Sure. So I think the ones that are getting highlighted a lot right now are really to help address staffing shortages, which are really now top of mind for healthcare CEOs. So a lot of what we're applying our technologies to are to help address nursing shortages, clinicians shortages. Now just from my own experience and in talking to these clients, the nursing shortage is the thing that is causing them the biggest headache. So we've developed tools to make the nurses have fewer frustrations with their jobs.
So using camera systems to reduce the amount of documentation that nurses have to do. Using camera systems to prevent patient falls. Using camera systems to monitor in an anonymized fashion, hand hygiene compliance. There's a lot of other solutions for a lot of different problems in the hospital, but we have a single platform to address many of them in a way that does it more cost efficiently so that the clinicians themselves don't have to do an endless stream of documentation to support the other solutions out there.
It's interesting. Because immediately it becomes, say, okay, how are you doing that? And what does this look like? And you have a device right behind you. That's, you know, is that your, is that your telehealth device behind you or is that one of your devices?
It's one of the mobile cameras that we manufacture here in the United States that can provide data or automation to a number of problems in the hospital.
Let's talk about the solution a little bit because the solution is interesting. It's pretty easy to deploy. It's pretty standard equipment. And then bring up some questions as we start to talk about it, people will have the normal questions about AI and the black box and all those things. So I want to get to those things. Talk about the platform and the technology that gets deployed.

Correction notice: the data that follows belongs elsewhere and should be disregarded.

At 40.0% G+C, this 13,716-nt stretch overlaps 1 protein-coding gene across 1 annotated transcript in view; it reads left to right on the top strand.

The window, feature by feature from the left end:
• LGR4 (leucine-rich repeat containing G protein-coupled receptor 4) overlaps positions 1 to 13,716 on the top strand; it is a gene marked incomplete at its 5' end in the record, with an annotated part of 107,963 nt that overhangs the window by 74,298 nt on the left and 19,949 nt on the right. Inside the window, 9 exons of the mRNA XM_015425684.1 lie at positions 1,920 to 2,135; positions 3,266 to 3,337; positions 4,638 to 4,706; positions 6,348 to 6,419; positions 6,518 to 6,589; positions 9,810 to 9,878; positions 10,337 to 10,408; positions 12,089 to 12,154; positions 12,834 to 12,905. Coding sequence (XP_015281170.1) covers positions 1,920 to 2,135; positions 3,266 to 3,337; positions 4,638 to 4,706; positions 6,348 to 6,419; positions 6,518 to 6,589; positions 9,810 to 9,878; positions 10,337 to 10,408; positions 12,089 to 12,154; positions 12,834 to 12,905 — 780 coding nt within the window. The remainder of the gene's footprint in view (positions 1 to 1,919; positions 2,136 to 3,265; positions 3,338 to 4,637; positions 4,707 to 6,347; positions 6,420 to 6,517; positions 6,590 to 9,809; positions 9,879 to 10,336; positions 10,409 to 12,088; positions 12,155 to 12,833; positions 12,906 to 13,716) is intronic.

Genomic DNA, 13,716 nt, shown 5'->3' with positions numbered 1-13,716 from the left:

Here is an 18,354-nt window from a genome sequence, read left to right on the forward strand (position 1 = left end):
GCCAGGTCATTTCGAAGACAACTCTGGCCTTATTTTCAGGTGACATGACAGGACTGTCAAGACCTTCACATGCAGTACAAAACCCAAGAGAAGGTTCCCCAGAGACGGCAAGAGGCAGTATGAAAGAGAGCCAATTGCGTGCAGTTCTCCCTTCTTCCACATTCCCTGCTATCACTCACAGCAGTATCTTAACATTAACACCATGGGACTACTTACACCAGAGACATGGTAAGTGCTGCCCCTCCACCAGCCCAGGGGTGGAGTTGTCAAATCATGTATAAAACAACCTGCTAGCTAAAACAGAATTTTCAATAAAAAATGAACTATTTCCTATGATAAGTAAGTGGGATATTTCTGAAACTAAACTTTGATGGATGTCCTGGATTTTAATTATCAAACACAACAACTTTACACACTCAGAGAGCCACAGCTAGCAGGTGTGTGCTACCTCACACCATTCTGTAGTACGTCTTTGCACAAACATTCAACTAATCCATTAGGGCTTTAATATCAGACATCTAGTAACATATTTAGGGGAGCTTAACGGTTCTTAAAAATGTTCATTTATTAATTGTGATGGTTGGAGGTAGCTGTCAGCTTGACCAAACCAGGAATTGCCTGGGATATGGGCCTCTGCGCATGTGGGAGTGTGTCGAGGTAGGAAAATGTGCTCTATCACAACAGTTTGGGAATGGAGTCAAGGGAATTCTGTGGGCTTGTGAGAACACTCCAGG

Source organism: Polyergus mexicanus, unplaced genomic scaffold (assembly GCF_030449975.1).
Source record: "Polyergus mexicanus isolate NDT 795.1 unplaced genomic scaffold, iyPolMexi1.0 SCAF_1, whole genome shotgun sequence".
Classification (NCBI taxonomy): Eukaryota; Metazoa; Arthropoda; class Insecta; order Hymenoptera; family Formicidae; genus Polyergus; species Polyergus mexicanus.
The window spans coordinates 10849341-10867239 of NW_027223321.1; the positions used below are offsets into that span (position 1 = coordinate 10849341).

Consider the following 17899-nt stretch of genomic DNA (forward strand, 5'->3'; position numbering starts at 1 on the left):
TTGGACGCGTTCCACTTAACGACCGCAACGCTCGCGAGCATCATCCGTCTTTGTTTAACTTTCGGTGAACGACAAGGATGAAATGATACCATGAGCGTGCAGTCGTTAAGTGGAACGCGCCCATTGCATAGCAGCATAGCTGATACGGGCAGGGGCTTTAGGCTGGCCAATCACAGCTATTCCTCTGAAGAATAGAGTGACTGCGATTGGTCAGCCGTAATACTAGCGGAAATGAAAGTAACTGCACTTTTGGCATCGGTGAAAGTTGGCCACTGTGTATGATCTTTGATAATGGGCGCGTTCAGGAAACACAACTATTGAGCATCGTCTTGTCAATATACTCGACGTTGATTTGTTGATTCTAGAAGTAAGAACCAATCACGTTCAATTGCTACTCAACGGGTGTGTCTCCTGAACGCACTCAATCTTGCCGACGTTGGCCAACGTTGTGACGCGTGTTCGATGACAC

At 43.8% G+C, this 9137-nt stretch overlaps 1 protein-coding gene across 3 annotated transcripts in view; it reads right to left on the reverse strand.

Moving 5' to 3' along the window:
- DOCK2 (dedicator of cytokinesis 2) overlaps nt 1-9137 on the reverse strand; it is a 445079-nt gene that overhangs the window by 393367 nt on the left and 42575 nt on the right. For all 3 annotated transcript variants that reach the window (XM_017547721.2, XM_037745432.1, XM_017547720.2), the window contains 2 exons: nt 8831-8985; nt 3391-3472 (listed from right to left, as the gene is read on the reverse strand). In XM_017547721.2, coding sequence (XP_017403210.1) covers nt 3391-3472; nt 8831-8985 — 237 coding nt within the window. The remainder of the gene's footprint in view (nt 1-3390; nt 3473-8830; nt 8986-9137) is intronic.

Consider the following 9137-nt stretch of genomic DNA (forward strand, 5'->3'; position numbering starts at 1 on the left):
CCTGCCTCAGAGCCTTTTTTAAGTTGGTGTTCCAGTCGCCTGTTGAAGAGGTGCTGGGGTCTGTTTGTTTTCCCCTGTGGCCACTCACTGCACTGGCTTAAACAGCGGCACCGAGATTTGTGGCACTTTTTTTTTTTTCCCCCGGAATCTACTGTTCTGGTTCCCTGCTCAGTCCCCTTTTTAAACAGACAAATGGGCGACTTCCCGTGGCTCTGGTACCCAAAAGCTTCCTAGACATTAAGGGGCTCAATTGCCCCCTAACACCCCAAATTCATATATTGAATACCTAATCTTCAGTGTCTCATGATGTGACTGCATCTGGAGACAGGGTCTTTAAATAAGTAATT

Sure. So at our core, we're purely a software company and we didn't want to be in a position where we had just one type of camera that we could work with. So we developed our technology to be hardware agnostic. Almost any camera that goes into a hospital, any speaker, microphone, we can use that analog data stream to extract and structured data about a problem in the hospital. So it's on top of that hardware agnostic infrastructure that we deploy algorithms to structure data about different pain points for the hospital. Whether it's the hand hygiene problem or remote patient monitoring or remote nursing assistance, we can use that single camera. Whether it's from access, hanwould anyone to provide a lot of these services.
What we typically do is go in and start addressing some of the immediate pain points, but that also drags in the entire platform to solve future problems that the hospital might not even know they have yet. And it's really that future-proofing of the hospital to eliminate a need for an RFP every time a problem bubbles up, they can be starting with a platform that's fully integrated and deployed to address their future problems more rapidly.
Yeah, this is interesting to me because we hear the word platform thrown around a lot. This is truly a platform. So when I described this to somebody, I said, anywhere where you'd place like a college student with a clipboard to say, check, is this, whatever and they could see that. The video stream is essentially capturing that data. It's sitting there going, did hand-washing occur? The ulcer patient, w they turned? Is the room clean? I mean, anything that, would sound pretty basic, but , these are challenging problems in a hospital and they, they create work for somebody to track them and make them happen. So the computer sits there. It creates a video stream.That's constantly going back. And being reviewed. And the reason I say it's a true platform is that video stream can come from anything. The power, as you say, you're a software company, the power is in the, in the software. When you decide, Hey, we want to look for something different in the room, or we want to place this camera in a supply closet and start to monitor supplies. You can just program it, teach it. This is what you're looking for. And now you end up with all sorts of new use case s.